|Date of birth||13 July 1943|
|Place of birth||Bondeno, Italy|
|Height||1.74 m (5 ft 9 in)|
|* Senior club appearances and goals counted for the domestic league only
He is remembered for his career with Torino, where he played for nine seasons, and won the Coppa Italia twice. He also represented the Italian national team, and was a member of the squad that reached the final of the 1970 FIFA World Cup.
Born in Bondeno, in the province of Ferrara, Emilia-Romagna, Poletti is mainly remembered for his lengthy spell with Serie A club Torino (1962–71), after joining the club in 1962, at the age of 18, winning two Coppa Italia titles during his time with the club (during the 1967–68 and 1970–71 seasons). After being acquired by the senior team during the 1960–61 season, but not making any appearances, at the beginning of his club career, Poletti initially played on loan for AC Asti (1961–62) in Serie D, making his professional debut with the club, and scoring 2 goals in 24 appearances, before returning to Torino the following season. He made his debut with the club on 21 October 1962, in a 1–0 away defeat to Genoa in Serie A. During his nine seasons in Turin, he made 275 official appearances for the club (224 in Serie A, with 18 goals, 37 in the Coppa Italia, with 4 goals, and 14 appearances in European Competitions, with 1 goal, as well as 10 in friendly matches, bringing his total to 285 appearances), scoring 23 goals, and is the club's 14th highest appearance holder. Alongside his team-mate Natalino Fossati, he formed one of the strongest full-back pairings in Serie A at the time, developing into an efficient two-way full-back, who contributed both offensively and defensively, under the tutelage of manager Nereo Rocco. During his time at the club, he was also the main penalty taker, despite being a defender, which allowed him to contribute with several goals throughout his career.
Poletti later moved to Cagliari (1971–74), and subsequently for a season at Sampdoria, where he ended his career at the end of the 1974–75 season, making 5 appearances (and one additional appearance in a friendly). In total, he spent 13 seasons in Serie A, making 294 appearances and scoring 20 goals, also making 344 career appearances, scoring 24 goals.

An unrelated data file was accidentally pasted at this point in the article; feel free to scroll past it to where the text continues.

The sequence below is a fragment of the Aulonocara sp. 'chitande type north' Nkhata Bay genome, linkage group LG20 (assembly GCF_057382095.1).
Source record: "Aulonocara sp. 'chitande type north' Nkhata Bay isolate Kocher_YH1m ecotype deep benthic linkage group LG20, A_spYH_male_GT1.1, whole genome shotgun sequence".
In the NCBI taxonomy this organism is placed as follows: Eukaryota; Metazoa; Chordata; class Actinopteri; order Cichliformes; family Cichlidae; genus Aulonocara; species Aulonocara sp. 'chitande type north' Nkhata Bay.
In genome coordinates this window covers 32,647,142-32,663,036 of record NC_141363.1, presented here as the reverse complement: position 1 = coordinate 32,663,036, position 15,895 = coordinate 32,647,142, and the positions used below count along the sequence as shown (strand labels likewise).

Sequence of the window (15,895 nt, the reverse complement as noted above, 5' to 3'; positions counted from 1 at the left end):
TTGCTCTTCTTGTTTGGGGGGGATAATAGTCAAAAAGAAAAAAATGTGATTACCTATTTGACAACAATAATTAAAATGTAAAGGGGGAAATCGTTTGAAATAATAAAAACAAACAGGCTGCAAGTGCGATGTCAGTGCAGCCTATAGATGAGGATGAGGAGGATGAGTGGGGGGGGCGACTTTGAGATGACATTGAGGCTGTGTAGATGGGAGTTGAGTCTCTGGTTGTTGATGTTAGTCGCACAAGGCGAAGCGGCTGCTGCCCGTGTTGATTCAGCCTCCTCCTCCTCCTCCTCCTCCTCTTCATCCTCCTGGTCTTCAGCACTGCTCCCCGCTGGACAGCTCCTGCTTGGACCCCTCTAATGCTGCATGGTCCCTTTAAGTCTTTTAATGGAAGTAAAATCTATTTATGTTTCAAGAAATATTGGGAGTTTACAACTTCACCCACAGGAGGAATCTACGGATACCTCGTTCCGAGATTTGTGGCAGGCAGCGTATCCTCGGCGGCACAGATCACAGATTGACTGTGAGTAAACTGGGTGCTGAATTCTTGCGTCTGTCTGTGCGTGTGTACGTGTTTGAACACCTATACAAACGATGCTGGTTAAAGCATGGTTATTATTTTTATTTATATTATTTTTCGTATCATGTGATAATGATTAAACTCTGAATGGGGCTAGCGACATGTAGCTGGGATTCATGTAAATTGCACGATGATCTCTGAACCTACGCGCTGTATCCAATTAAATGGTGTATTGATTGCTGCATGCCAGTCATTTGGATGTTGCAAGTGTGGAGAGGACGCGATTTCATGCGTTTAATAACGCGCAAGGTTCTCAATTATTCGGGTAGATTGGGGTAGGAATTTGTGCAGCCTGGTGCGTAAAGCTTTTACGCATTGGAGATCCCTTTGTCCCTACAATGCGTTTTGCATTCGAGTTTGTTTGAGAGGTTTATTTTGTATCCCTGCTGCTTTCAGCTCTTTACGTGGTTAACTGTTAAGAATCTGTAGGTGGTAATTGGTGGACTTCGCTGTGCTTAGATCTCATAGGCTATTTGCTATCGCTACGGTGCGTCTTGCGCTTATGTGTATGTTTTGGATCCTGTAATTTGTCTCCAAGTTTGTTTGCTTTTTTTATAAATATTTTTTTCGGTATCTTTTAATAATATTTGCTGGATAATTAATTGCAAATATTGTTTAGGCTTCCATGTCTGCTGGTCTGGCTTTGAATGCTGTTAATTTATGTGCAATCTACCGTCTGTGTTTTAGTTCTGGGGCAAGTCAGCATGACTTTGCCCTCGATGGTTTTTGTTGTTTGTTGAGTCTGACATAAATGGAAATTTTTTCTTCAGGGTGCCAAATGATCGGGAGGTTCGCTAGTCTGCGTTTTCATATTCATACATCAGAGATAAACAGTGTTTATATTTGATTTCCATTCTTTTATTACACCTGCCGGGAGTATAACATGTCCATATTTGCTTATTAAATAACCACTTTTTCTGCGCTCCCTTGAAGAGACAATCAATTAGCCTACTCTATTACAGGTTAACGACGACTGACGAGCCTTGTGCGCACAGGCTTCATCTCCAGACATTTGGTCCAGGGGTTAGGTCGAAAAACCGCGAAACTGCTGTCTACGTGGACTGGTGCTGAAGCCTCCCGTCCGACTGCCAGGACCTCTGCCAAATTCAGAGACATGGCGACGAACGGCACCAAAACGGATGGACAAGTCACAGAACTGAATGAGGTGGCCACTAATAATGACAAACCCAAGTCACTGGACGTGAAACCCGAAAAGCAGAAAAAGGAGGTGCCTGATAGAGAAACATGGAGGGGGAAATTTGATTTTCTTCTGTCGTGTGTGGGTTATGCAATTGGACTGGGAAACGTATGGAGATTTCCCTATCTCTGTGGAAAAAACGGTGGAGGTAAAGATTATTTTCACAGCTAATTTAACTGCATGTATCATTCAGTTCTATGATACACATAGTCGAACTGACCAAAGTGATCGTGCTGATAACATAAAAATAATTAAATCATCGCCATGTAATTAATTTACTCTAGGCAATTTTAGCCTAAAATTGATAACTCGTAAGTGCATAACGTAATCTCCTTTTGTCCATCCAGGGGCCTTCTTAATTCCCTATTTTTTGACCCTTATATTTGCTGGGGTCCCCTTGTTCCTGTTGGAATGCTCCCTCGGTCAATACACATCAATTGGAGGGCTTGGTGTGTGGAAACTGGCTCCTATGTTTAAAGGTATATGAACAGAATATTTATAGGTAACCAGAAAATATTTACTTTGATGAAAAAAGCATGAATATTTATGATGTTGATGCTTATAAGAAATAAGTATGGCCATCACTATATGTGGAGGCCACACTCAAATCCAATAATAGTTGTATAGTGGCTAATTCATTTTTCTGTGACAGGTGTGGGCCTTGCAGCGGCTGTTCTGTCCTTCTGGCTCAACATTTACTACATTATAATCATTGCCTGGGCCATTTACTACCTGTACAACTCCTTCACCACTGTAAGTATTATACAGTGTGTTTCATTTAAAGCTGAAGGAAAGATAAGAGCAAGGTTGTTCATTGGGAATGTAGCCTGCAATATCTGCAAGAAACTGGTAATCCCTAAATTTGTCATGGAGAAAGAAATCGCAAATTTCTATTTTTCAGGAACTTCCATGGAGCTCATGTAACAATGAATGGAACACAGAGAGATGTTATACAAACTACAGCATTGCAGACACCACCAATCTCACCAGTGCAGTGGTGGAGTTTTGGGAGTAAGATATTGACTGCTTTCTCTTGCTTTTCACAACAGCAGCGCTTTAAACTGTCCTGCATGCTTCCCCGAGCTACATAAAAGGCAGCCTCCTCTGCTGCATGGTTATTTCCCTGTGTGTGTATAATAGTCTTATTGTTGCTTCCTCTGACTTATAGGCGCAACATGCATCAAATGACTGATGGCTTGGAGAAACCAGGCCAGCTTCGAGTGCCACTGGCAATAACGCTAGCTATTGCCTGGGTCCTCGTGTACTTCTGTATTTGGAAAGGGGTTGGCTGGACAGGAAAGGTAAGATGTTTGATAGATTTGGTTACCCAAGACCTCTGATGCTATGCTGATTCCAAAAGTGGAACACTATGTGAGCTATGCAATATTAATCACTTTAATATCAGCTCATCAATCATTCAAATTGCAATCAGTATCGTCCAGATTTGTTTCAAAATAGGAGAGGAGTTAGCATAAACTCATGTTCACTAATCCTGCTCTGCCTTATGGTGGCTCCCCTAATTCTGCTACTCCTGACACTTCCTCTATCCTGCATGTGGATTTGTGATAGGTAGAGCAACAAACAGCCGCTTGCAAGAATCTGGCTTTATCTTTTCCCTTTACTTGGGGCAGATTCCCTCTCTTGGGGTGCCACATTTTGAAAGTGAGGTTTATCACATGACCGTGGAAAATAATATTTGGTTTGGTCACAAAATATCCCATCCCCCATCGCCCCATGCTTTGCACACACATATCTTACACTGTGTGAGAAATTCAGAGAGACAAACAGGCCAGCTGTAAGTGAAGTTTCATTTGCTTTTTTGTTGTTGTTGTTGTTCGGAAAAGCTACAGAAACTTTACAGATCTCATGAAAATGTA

Poletti earned 6 caps for the Italy national football team between 1965 and 1970, making his debut on 16 June 1965 against Sweden. Poletti also made 6 appearances for the Italian B -side, and was a member of the Italian team that won the gold medal at the 1963 Mediterranean Games in Naples. He also notably played for Italy in the 1970 FIFA World Cup Semi-final victory against West Germany, known as "the Match of the Century", coming on for the injured Roberto Rosato in extra-time; despite their performance, he and the Italian goalkeeper Albertosi are often held responsible for Gerd Müller's goal, due to a defensive misunderstanding between the two players. Italy went on to reach the final of the tournament, only to be defeated 4–1 by Brazil.
In January 1978, Poletti replaced Gianfranco Bozzao as Suzzara's coach in Serie D, but was unable to prevent the team's relegation to the Promozione league division. He is currently working and as a coach in Costa Rica, where he has resided after moving there in the 80s with his partner Maritza.
Poletti has two children (Marco and Erika), three grandchildren (Milena, Fabiola, and Martina), and two great grandchildren (Samuele and Zoe). The evening of 15 October 1967, in Torino, he was hit by a car after crossing Corso Re Umberto, sustaining a minor injury to his leg; his close friend and team-mate Gigi Meroni, who was with him at the time following Torino's match against Sampdoria, was killed in the accident.
- Coppa Italia: 1967–68, 1970–71
- Medaglia d'oro al valore atletico
- FIFA Profile
- Andrea Piva (13 July 2013). "13 luglio 1943: nasce Fabrizio Poletti". toro.it (in Italian). Retrieved 4 April 2015.
- "Poletti al Cagliari, Carmignani alla Juve,". emeroteca.coni.it (in Italian). Il Corriere dello Sport. 9 July 1971. Archived from the original on 23 April 2014. Retrieved 2 April 2015.
- "Poletti, Fabrizio". National-Football-Teams.com. Retrieved 15 October 2011.
- "Fabrizio Poletti". medagliedoro.org (in Italian). Retrieved 2 April 2015.
- "Enciclopedia del Calcio, 2011: Poletti, Fabrizio". enciclopediadelcalcio.it (in Italian). Retrieved 2 April 2015.
- "Nazionale in cifre - FIGC - Convocazioni e presenze in campo: Poletti, Fabrizio" [Fabrizio Poletti's international stats at FIGC]. figc.it (in Italian). FIGC. Retrieved 4 April 2015.
- Giorgio Dell’Arti (2 July 2014). "Fabrizio Poletti". corriere.it (in Italian). Il Corriere della Sera. Retrieved 2 April 2015.